I can honestly say it was a once in a lifetime experience, Truly!
Now, I imagine that at this point you are expecting me to relate how amazingly transformational, life-changing and profound an experience it was…but I’m not going to do that. I’m not even going to show you pictures because there was no photography allowed, so I don’t have the proof. Well, actually, I do, but we’ll come to that drectly.
No, the simple reason it was once in a lifetime is that I am never, ever fucking doing it again!
Don’t get me wrong, I like fire, I really do. It fascinates me and I could watch it for hours, as long as it’s not burning my house down or blistering the soles of my feet. Oh yes, my feet did get burnt (this is my proof). It’s alright, I’m OK. We’re not talking 3rd degree burns here. I can still walk, but burns bloody hurt and so do blisters, even teeny ones, as anyone who has ever touched a hot saucepan, oven, iron, etc., can tell you. Pain is not my friend, I don’t ike it and it can fuck right off!
That said, DD managed to walk through four times…yes, FOUR times…with nary a mark. I went through with her the first time (it was all her idea) and just as I was almost at the end, smugly thinking “Wow, that was easy!”, my tootsies started to singe and the air turned from red to blue as I “Fuck!”-ed and hopped my way out. All of which probably makes me a bit of a wuss but…(see previous comment about my relationship with pain).
Of course, my lack of success may have been had something to do with my inate cynicism and thus, my inability to enagage with the mass motivation frenzy. Oh yes, there was much building up the transformational quality of this exercise; there were arrow breaks*, complete with weeping, whooping, chanting, cursing and hugging *shudders*. In truth, it was really nice to see people who need that kind of supportive group therapy benefitting from it, but it was not for me, or DD. Fortunately, due to a lack of space, we were sat just outside the door at a comfortable distance.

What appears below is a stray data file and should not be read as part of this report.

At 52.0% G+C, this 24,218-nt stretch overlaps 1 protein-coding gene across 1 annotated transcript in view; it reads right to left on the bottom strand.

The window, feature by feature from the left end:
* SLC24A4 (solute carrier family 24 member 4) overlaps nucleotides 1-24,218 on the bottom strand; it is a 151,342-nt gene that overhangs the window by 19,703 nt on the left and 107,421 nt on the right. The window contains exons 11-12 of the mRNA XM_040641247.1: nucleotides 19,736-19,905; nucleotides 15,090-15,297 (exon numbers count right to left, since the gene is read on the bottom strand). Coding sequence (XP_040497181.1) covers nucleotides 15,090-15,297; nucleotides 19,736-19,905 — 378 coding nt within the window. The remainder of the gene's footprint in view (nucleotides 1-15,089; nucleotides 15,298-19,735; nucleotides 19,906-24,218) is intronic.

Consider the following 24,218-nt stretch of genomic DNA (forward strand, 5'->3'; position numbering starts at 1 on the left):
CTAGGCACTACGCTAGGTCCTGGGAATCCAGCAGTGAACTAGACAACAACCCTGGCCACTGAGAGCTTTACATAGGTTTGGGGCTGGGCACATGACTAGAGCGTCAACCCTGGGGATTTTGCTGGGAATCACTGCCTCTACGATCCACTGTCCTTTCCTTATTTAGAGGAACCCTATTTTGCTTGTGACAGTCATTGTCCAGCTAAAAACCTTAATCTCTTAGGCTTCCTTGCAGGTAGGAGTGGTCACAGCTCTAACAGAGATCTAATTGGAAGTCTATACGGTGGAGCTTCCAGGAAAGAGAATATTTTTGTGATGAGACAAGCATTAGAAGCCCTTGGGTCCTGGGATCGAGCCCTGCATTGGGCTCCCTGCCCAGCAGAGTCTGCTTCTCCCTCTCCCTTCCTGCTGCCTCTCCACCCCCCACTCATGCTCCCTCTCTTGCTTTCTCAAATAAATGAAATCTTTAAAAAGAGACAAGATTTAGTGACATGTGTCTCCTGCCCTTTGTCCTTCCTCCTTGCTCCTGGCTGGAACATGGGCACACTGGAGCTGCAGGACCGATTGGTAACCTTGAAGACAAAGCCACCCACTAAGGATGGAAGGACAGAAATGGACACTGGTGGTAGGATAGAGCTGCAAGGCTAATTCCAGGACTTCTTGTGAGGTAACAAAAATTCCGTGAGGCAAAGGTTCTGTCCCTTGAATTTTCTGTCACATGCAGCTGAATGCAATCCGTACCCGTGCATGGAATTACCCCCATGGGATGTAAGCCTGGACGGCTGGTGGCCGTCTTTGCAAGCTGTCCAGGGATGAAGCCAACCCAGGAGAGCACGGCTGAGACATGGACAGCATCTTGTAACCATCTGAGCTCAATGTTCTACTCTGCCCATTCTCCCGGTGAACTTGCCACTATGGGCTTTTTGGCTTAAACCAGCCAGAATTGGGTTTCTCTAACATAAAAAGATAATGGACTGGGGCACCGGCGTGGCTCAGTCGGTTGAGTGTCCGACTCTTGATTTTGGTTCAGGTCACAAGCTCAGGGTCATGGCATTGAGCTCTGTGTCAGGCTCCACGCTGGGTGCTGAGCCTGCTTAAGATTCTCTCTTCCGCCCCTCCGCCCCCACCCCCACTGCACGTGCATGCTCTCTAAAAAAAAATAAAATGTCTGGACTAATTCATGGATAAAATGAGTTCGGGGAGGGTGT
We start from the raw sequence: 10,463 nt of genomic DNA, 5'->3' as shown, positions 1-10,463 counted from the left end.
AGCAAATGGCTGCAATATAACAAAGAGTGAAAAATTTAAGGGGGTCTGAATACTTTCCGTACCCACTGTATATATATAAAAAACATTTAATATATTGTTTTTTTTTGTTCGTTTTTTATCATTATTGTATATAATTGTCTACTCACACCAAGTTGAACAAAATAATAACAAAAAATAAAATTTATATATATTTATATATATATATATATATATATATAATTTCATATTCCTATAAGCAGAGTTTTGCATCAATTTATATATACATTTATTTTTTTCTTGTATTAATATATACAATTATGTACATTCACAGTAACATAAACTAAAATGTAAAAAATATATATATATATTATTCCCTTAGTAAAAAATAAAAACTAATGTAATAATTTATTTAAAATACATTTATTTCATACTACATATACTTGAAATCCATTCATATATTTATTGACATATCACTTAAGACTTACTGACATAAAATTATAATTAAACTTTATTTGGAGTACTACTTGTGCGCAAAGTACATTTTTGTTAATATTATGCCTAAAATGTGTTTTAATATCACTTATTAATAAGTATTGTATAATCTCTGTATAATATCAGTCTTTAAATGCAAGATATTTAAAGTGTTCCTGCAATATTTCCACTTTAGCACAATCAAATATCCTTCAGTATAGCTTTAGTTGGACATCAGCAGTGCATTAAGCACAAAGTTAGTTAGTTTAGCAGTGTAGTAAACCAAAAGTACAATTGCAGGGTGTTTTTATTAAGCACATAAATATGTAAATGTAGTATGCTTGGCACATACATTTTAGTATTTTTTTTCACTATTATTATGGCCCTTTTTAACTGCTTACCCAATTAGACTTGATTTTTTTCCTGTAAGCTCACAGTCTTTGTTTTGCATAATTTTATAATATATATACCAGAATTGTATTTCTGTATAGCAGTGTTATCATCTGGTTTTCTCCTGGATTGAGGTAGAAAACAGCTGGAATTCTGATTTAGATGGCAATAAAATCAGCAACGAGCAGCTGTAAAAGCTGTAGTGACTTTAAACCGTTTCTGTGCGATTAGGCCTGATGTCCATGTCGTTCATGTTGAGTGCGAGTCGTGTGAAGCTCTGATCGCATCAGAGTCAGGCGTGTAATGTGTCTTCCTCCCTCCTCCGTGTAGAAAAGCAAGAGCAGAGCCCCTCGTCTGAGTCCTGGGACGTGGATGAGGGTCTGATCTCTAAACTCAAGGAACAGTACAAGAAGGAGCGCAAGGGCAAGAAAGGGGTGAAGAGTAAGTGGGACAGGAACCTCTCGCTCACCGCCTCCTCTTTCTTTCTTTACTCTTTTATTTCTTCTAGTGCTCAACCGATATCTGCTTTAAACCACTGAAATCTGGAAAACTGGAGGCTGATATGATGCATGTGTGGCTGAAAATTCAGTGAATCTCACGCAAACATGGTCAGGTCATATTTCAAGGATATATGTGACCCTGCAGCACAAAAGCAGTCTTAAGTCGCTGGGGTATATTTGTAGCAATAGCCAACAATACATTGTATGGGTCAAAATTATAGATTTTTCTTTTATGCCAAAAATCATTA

*Arrow breaks are where you put the tip of an arrow to your throat and lean on it until it until the shaft breaks. (They are quite skinny arrows and obviously not travelling at any speed at all, but I can see how it is daunting).
So why did we do it? Well, DD was just enthused the idea of walking through fire and to a lesser extent, so was I, though I probably would have had the sense to stay away if she hadn’t been so keen and very insistent. Knowing that so many people have done it and, not only survived, but were willing to do it again, suggested that it was not going to lead to serious injury. Consequently, I wasn’t in the least afraid and, in all honesty, I’ve been more nervously excited by the prospect of a stomach-churning fairground ride. Perhaps this total lack of adrenalin rush didn’t help. Most people did seem to go through just fine and emerged euphoric and unscathed. No, I think it more likely that I was unlucky enough to step on a patch of embers that hadn’t been raked out properly, causing my delicate tootsies to cop it. It happens.
I’m still never doing it again. Been there, done that, got the blisters.
19 August 2015